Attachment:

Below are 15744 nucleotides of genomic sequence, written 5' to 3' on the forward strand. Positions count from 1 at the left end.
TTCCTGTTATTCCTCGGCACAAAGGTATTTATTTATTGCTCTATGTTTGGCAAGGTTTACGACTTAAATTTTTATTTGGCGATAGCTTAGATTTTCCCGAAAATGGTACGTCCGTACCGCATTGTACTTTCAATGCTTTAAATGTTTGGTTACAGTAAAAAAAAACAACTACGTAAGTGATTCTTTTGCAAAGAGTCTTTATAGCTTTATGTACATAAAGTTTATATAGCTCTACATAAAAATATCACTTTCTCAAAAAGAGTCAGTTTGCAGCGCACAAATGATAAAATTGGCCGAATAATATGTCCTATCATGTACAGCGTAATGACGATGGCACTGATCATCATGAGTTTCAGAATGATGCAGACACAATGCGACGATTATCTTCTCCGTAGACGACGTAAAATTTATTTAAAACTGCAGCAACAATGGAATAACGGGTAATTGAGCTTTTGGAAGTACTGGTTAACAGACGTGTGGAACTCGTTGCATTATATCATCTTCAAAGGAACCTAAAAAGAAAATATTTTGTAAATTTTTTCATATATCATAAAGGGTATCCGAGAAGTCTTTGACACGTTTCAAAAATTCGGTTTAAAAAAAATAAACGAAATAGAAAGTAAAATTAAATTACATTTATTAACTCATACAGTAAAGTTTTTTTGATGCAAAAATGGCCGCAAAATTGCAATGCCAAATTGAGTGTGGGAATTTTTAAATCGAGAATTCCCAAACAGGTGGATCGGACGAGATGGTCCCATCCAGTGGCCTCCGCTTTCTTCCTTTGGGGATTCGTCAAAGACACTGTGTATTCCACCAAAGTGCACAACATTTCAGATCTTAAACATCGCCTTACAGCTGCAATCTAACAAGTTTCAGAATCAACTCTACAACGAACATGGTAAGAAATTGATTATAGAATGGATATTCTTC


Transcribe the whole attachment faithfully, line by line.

Below are 15744 nucleotides of genomic sequence, written 5' to 3' on the forward strand. Positions count from 1 at the left end.
TTCCTGTTATTCCTCGGCACAAAGGTATTTATTTATTGCTCTATGTTTGGCAAGGTTTACGACTTAAATTTTTATTTGGCGATAGCTTAGATTTTCCCGAAAATGGTACGTCCGTACCGCATTGTACTTTCAATGCTTTAAATGTTTGGTTACAGTAAAAAAAAACAACTACGTAAGTGATTCTTTTGCAAAGAGTCTTTATAGCTTTATGTACATAAAGTTTATATAGCTCTACATAAAAATATCACTTTCTCAAAAAGAGTCAGTTTGCAGCGCACAAATGATAAAATTGGCCGAATAATATGTCCTATCATGTACAGCGTAATGACGATGGCACTGATCATCATGAGTTTCAGAATGATGCAGACACAATGCGACGATTATCTTCTCCGTAGACGACGTAAAATTTATTTAAAACTGCAGCAACAATGGAATAACGGGTAATTGAGCTTTTGGAAGTACTGGTTAACAGACGTGTGGAACTCGTTGCATTATATCATCTTCAAAGGAACCTAAAAAGAAAATATTTTGTAAATTTTTTCATATATCATAAAGGGTATCCGAGAAGTCTTTGACACGTTTCAAAAATTCGGTTTAAAAAAAATAAACGAAATAGAAAGTAAAATTAAATTACATTTATTAACTCATACAGTAAAGTTTTTTTGATGCAAAAATGGCCGCAAAATTGCAATGCCAAATTGAGTGTGGGAATTTTTAAATCGAGAATTCCCAAACAGGTGGATCGGACGAGATGGTCCCATCCAGTGGCCTCCGCTTTCTTCCTTTGGGGATTCGTCAAAGACACTGTGTATTCCACCAAAGTGCACAACATTTCAGATCTTAAACATCGCCTTACAGCTGCAATCTAACAAGTTTCAGAATCAACTCTACAACGAACATGGTAAGAAATTGATTATAGAATGGATATTCTTC